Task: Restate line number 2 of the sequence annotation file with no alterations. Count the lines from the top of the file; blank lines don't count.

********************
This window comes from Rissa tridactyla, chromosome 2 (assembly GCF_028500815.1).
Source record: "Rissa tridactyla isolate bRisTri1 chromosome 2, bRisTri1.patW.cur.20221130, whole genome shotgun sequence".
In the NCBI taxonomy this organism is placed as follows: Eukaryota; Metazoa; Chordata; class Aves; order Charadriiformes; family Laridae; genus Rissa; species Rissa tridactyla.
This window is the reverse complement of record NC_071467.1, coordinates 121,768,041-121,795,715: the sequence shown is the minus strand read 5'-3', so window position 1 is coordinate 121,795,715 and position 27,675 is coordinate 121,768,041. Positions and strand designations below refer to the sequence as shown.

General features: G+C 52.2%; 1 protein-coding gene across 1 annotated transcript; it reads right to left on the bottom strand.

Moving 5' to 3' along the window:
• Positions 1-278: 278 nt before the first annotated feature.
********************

Source record: "Rissa tridactyla isolate bRisTri1 chromosome 2, bRisTri1.patW.cur.20221130, whole genome shotgun sequence".